Here’s a thought: After the last election many Democrats were, shall we say, rather unhappy with the electoral college. Of course, the college would be exceedingly difficult to abolish since it’s a boon to small states (whose votes get weighted more highly because of it) and you’d only need thirteen of those states to oppose it to block a constitutional amendment abolishing the college.
So, it’s not going to happen.
But the constitution doesn’t specify how the states allocate their electoral votes, just how many they have. The fact that all but two states hand out their electoral votes on a winner-take-all basis is purely a matter of convention. Two states — Nebraska and Maine — already hand out their votes by congressional district. So, for instance, if you win the popular vote in Maine you get the two electors who are proxies for the state’s two Senators. But you’d have to win both of the state’s congressional districts to get the other two electors who are proxies for the state’s House members.
Anyway, after November, some opponents of the electoral college thought this might be a way to sort of half-abolish the electoral college. To press the college, as it were, a little further down toward the popular vote. A Democrat might get completely blown out of the water in Texas, say. But he or she’d probably grab a few votes in areas where Dems were strong. And vice-versa for Republicans in New York or Pennsylvania.
There are all sorts of practical problems with getting all the states to go along. But it seemed like a good idea.
Anyway, it turns out it’s a lousy idea.
A few weeks back I was interviewing conservative activist Grover Norquist for an article about conservative efforts to combat voter fraud. Like many conservatives, Norquist believes that inner-cities, particularly minority and immigrant neighborhoods, are hotbeds of voter fraud. I think this is an entirely fallacious argument, with little to no factual support. But let’s leave that aside for a moment.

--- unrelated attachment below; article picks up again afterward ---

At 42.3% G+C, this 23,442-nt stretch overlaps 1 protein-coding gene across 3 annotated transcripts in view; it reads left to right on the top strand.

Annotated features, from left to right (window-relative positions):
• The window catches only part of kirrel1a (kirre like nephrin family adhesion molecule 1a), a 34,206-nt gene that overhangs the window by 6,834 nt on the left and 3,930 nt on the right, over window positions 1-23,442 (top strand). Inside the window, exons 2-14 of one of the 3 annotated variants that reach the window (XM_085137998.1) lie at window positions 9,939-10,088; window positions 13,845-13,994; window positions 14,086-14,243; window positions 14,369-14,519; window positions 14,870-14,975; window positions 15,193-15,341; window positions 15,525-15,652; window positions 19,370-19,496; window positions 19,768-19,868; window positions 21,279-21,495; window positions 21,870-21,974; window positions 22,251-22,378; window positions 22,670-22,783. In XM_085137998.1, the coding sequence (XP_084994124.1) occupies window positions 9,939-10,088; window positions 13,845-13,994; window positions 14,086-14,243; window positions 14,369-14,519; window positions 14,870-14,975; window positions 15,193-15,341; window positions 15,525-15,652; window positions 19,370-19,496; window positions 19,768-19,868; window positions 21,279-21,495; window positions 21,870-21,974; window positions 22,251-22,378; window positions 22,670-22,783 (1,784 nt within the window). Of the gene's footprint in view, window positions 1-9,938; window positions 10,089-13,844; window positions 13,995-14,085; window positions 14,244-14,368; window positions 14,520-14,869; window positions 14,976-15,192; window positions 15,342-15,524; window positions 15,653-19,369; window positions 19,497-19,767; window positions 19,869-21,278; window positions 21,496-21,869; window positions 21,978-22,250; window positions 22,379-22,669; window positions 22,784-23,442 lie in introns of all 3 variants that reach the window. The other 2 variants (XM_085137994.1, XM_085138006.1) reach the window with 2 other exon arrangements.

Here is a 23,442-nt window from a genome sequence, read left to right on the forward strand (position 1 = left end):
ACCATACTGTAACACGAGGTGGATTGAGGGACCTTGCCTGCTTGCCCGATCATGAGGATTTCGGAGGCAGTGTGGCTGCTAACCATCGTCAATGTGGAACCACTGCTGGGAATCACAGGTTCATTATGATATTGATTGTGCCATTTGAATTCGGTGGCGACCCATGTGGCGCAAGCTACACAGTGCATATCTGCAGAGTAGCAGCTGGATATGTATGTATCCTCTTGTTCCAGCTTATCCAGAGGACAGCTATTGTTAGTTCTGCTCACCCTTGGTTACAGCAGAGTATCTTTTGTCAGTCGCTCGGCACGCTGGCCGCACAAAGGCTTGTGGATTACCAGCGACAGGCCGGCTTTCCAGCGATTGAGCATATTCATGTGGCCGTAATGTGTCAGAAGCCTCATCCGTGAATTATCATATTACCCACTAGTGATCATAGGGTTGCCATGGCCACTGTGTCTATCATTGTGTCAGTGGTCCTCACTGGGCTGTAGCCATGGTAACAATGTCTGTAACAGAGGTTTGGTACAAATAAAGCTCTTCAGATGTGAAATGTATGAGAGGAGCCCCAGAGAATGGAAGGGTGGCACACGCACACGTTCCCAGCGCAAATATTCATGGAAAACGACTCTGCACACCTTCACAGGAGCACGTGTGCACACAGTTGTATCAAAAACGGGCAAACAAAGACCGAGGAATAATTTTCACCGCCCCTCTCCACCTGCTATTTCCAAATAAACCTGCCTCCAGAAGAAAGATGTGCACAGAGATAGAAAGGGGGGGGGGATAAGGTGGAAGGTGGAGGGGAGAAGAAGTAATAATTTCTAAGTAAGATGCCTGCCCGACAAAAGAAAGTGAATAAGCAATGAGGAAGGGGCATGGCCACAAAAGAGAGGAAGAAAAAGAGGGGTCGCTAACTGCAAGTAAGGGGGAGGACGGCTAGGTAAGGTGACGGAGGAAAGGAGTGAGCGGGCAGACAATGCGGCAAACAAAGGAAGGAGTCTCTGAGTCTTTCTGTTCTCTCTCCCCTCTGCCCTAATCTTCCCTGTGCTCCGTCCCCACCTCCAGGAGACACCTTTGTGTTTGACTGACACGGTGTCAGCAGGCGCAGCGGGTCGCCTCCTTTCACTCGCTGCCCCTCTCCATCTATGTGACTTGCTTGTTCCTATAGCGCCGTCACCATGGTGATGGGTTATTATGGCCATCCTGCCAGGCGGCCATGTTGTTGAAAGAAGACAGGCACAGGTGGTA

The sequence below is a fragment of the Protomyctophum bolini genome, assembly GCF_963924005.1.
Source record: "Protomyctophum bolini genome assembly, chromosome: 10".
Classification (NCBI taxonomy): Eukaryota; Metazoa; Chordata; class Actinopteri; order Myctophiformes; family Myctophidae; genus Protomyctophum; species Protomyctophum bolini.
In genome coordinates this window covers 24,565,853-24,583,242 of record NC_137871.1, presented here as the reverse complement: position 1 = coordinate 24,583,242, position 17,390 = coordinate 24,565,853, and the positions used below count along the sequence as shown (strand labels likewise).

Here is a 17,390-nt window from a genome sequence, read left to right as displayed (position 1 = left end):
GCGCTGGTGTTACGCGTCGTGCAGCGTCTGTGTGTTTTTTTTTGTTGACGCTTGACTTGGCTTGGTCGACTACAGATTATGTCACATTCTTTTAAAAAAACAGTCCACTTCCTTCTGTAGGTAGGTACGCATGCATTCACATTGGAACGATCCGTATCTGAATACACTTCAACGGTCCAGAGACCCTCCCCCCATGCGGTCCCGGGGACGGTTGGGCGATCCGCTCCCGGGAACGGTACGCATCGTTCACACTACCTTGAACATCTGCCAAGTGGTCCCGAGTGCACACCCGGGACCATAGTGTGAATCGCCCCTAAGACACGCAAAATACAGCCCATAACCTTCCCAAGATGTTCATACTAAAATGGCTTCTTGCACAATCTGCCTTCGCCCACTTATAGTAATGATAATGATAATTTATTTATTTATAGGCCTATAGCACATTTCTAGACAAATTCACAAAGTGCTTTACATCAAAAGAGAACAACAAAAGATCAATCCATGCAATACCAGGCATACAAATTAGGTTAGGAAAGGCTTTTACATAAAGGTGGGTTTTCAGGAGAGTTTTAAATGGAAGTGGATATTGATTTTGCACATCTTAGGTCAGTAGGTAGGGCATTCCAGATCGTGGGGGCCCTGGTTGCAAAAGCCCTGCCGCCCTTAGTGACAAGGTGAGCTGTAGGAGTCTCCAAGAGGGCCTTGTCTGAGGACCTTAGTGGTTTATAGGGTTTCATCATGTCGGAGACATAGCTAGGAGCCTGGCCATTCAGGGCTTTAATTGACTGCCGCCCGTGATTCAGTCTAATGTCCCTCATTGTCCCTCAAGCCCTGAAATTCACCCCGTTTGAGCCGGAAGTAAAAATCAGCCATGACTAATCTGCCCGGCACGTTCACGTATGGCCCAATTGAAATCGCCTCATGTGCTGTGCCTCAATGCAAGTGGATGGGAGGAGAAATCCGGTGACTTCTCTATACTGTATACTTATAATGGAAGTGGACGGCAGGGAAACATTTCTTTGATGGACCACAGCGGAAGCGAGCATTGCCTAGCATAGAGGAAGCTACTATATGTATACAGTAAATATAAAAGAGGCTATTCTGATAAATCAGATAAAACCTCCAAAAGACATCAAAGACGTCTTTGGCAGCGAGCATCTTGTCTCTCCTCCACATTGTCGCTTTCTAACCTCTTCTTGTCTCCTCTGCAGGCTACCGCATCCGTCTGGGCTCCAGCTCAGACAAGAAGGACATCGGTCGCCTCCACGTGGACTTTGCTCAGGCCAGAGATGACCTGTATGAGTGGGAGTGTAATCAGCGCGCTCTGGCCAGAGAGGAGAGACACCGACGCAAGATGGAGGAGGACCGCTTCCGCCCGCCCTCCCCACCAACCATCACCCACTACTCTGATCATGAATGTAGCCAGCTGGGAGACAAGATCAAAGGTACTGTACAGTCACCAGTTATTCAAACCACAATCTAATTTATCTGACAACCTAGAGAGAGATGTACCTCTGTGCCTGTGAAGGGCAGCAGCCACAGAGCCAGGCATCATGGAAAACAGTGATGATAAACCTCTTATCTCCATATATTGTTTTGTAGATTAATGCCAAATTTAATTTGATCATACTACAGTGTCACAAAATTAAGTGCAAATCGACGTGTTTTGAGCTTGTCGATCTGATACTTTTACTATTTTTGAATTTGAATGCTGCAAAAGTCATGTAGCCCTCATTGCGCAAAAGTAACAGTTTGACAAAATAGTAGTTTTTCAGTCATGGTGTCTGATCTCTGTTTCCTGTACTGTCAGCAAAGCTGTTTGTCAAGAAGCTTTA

Norquist has an ingenious idea: while most conservative anti-voter fraud activists want to do things like require picture IDs, abolish Motor Voter, crackdown on alleged voting by non-citizens, Norquist has a more elegant, root-and-branch approach.
He proposes changing electoral votes in precisely the way I described above. Oddly enough, he opts for what we might call a demand-side approach to the problem (this is humor for really advanced TPM readers.)
In Norquist’s view, this removes all the incentives to rack up huge majorities in the central cities with fraudulent votes since it doesn’t really matter if you win Michigan’s 14th district (Detroit) with a big turnout or a small turnout, with a big margin or a small one. You still just get the same one electoral vote.
As Norquist described it to me, this reform would end the incentive for vote fraud and “cauterize” these hotbeds of corruption and prevent the evil from spreading out into other untouched areas.
Now, let’s step back for a minute and look at what this means.
First of all this would be an unmitigated disaster for Democrats. Here’s why: Democrats routinely win states by losing many of the congressional districts by close margins and racking up huge margins in the big cities. That’s basically what happened this year in Pennsylvania where massive voter mobilizations among African-Americans and organized labor pulled the state out for Gore in Philadelphia. If you make the Norquist reform you not only change the winner, you also short-circuit the impetus for Democratic core voters to get to the polls.
The reason Dems pull elections out in the big cities isn’t, as Norquist and other right-wingers, would have it, that they practice massive vote fraud. It’s because their voters are heavily concentrated in the cities. Make the reform Norquist proposes and you instantly short-circuit all the gains Dems have made of late in get-out-the-vote efforts. And you also massively diminish the electoral strength of African-Americans and other minorities.
In other words, substitute the words ‘high minority voter turnout’ for ‘voter fraud’ and you get a pretty idea what the Norquist reform would accomplish.
Like I said, a real lousy idea.